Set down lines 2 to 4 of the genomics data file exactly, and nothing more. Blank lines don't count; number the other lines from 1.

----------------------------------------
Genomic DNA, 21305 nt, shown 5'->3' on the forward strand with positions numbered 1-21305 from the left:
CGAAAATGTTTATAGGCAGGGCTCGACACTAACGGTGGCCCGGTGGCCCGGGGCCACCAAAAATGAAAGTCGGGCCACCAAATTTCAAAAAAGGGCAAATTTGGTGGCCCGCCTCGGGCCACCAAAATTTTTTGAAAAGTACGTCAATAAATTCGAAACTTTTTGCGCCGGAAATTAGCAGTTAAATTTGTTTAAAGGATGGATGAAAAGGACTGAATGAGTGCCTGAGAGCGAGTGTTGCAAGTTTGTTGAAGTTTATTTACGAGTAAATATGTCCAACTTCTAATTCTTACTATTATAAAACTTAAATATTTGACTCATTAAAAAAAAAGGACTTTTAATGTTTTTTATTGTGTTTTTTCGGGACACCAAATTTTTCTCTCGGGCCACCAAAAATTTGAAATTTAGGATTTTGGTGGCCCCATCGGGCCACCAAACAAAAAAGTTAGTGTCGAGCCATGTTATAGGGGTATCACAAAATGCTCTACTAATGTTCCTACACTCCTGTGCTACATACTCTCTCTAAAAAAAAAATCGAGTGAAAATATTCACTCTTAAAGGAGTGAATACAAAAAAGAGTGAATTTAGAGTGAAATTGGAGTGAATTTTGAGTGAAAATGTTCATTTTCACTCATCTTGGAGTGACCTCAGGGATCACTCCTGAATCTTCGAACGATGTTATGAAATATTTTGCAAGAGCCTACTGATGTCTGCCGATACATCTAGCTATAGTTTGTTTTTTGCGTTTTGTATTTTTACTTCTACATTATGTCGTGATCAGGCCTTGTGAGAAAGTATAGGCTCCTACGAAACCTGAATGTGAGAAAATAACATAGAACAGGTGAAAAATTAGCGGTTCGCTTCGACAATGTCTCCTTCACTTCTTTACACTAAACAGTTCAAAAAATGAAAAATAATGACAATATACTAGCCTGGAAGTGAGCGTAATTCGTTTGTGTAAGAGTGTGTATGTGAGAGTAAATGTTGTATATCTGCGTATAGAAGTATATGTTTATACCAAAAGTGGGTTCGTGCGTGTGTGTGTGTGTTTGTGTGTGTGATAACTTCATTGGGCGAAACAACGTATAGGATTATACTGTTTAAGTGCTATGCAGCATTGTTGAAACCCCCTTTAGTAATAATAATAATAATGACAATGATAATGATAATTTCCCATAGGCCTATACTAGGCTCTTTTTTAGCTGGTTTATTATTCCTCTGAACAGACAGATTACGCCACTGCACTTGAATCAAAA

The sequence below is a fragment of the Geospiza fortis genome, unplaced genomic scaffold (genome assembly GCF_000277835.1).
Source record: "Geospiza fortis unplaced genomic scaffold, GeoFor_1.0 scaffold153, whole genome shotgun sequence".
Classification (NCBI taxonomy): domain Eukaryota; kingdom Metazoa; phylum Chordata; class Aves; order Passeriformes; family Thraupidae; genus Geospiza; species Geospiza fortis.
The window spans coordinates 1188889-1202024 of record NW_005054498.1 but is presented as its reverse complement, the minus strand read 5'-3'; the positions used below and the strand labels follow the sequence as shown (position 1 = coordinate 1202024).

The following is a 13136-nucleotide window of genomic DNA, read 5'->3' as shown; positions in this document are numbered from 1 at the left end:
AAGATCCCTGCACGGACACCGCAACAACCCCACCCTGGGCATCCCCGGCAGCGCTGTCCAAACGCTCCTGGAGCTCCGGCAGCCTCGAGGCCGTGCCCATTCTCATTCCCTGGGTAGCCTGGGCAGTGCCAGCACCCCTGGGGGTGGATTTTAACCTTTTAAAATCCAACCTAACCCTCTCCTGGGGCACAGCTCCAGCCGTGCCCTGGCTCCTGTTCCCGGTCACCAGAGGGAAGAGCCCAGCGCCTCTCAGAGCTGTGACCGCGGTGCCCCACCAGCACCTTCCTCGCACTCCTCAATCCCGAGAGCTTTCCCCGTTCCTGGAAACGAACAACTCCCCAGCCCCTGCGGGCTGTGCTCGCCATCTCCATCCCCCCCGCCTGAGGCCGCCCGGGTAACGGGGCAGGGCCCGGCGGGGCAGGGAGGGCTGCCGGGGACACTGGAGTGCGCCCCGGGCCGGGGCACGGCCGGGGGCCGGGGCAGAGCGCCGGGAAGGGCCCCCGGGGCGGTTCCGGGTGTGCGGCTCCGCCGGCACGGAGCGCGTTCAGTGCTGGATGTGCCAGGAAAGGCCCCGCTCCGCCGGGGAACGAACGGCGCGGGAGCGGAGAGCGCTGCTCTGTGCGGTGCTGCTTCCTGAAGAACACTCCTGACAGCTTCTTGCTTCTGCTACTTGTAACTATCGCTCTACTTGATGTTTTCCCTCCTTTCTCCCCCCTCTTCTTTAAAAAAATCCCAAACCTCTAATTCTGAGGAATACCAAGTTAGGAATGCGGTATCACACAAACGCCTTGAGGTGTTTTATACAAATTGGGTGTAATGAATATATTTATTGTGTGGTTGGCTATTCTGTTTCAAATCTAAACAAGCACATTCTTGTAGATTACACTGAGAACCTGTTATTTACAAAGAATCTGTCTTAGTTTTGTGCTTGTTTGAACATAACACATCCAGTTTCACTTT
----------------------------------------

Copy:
CGAAAATGTTTATAGGCAGGGCTCGACACTAACGGTGGCCCGGTGGCCCGGGGCCACCAAAAATGAAAGTCGGGCCACCAAATTTCAAAAAAGGGCAAATTTGGTGGCCCGCCTCGGGCCACCAAAATTTTTTGAAAAGTACGTCAATAAATTCGAAACTTTTTGCGCCGGAAATTAGCAGTTAAATTTGTTTAAAGGATGGATGAAAAGGACTGAATGAGTGCCTGAGAGCGAGTGTTGCAAGTTTGTTGAAGTTTATTTACGAGTAAATATGTCCAACTTCTAATTCTTACTATTATAAAACTTAAATATTTGACTCATTAAAAAAAAAGGACTTTTAATGTTTTTTATTGTGTTTTTTCGGGACACCAAATTTTTCTCTCGGGCCACCAAAAATTTGAAATTTAGGATTTTGGTGGCCCCATCGGGCCACCAAACAAAAAAGTTAGTGTCGAGCCATGTTATAGGGGTATCACAAAATGCTCTACTAATGTTCCTACACTCCTGTGCTACATACTCTCTCTAAAAAAAAAATCGAGTGAAAATATTCACTCTTAAAGGAGTGAATACAAAAAAGAGTGAATTTAGAGTGAAATTGGAGTGAATTTTGAGTGAAAATGTTCATTTTCACTCATCTTGGAGTGACCTCAGGGATCACTCCTGAATCTTCGAACGATGTTATGAAATATTTTGCAAGAGCCTACTGATGTCTGCCGATACATCTAGCTATAGTTTGTTTTTTGCGTTTTGTATTTTTACTTCTACATTATGTCGTGATCAGGCCTTGTGAGAAAGTATAGGCTCCTACGAAACCTGAATGTGAGAAAATAACATAGAACAGGTGAAAAATTAGCGGTTCGCTTCGACAATGTCTCCTTCACTTCTTTACACTAAACAGTTCAAAAAATGAAAAATAATGACAATATACTAGCCTGGAAGTGAGCGTAATTCGTTTGTGTAAGAGTGTGTATGTGAGAGTAAATGTTGTATATCTGCGTATAGAAGTATATGTTTATACCAAAAGTGGGTTCGTGCGTGTGTGTGTGTGTTTGTGTGTGTGATAACTTCATTGGGCGAAACAACGTATAGGATTATACTGTTTAAGTGCTATGCAGCATTGTTGAAACCCCCTTTAGTAATAATAATAATAATGACAATGATAATGATAATTTCCCATAGGCCTATACTAGGCTCTTTTTTAGCTGGTTTATTATTCCTCTGAACAGACAGATTACGCCACTGCACTTGAATCAAAA

The sequence below is a fragment of the Geospiza fortis genome, unplaced genomic scaffold (genome assembly GCF_000277835.1).
Source record: "Geospiza fortis unplaced genomic scaffold, GeoFor_1.0 scaffold153, whole genome shotgun sequence".